Recording Session - May 12, 2000

In my last column, I said I would let you know how the recording went, so I guess I should do that. It went fabulously! I had scheduled three days for recording with the following plan:

Day 1
9:30 am-5 pm
Spend morning getting the sound for two guitars.
Record four guitar Conversations with Doug Smith.

Day 2
9:30 am-5 pm
Spend morning getting the sound for guitars and cello.
Record two guitar and cello piece with Doug Smith and Hamilton Cheifetz.
Record three pieces from the cello/guitar suite with Hamilton.

Day 3
10 am to 5 pm
Record the final three pieces with Hamilton.

Here is how it actually went:

Day 1
Within an hour, Bob Stark, our engineer got the sound we wanted. The balance was perfect, the guitars sounded clean and crystalline, and we were ready to go. Doug and I recorded several takes of Big Guy Strikes Again and Shimmering, felt happy with what we had, and broke for lunch. After lunch, we ran through several takes of Ancestors and The Great Escape, and we were out of there by 3:00.

Day 2
We worked on sound for two guitars and cello. Bob grappled with the problem of balancing the louder cello with the softer guitars, making the guitars heard while keeping the balance natural sounding. In the end, he succeeded beautifully. He told me later that he was going for a sound that was "pristine and fat." He nailed it! After our first take of the trio piece, Ancient Wonders, Hamilton told Bob that the cello sounded great. Bob said to Doug, "It's the good players that like the sound I get. The bad ones complain." After Ancient Wonders, we said goodbye to Doug. Then Hamilton and I proceeded to record three pieces, Mother Ocean, Father Sea, Majestic Elk, and Return of the Swallows that morning. We took an hour break, and while eating lunch, we agreed that we didn't want to push it, but there was a chance we could finish that afternoon. We came back to the studio and knocked down Alsea Bay, Dog Dance, and Home. We had recorded eleven tunes in two days, and we were in our cars by 3:30!

Day 3
I listened to tapes and had my tire repaired.

I spent two days with Bob Stark, editing and mixing, and except for minor adjustments of decibel levels and times between tunes, we were done. The cd along with the artwork is now at the manufacturing plant, and I anticipate a release in early April.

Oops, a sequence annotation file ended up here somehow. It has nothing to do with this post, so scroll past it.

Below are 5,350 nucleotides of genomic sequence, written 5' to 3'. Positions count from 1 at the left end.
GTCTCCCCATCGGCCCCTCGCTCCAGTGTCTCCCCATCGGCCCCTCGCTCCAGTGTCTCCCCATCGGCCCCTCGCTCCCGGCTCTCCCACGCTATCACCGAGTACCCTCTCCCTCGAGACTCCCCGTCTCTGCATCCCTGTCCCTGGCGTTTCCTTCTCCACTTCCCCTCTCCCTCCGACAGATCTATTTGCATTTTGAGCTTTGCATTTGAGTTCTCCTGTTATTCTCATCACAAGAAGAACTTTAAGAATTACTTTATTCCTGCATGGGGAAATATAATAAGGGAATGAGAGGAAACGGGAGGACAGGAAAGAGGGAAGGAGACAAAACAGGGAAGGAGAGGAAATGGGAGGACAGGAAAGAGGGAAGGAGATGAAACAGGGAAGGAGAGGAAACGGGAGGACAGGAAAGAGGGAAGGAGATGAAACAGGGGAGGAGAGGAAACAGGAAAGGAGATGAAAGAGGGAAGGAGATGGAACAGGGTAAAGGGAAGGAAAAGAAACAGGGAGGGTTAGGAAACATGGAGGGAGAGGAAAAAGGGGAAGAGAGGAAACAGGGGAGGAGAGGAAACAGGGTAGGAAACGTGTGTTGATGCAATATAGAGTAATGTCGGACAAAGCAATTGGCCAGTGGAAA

I am happier with this recording than with any music I have produced to date. It is tremendously gratifying to hear my music come to life in the gifted hands of these wonderful musicians. Bob Stark did a great job of making every detail of our ensemble work clear, balanced, and beautiful. Doug's playing is clean, warm, sensitive, and refined. I love the way our two different sounds complement each other, and as always, his musical intuition is impeccable. As much as I have come to love Hamilton's playing, this recording was still a revelation to me. This was the first time I was able to hear his performance without having to concentrate on my own playing. I was overwhelmed by the degree to which he got inside the music and the mastery with which he expressed the power and beauty that he found there. I feel a tremendous amount of gratitude to these three people for honoring my music with so much skill and integrity.

It is much more fun to make babies than to change their diapers. I am currently in the diaper changing portion of the program. There are distributors to contact, advertising to do, and concerts to line up. Unfortunately, since I got home from recording, the composing spigot has been wide open, and I have been immersed in writing music for my next project. All the while, the new baby, Songs from the Bay, has been screaming at me, "Change me! Feed me! Promote me! Distribute me!" The baby is crying right now. I'd better go. 



Old School, by Paul Chasman and the "Great Gatleys"


Accompanied by Dan and Laurie Gatley on bass and vocals, Paul Chasman returns with 11 new original tunes that will make you laugh, make you cry, and make you think. With his trademark sparkling guitar at the forefront, Paul’s poetic lyrics contrast life and mortality; grief and celebration; and light that penetrates the dark.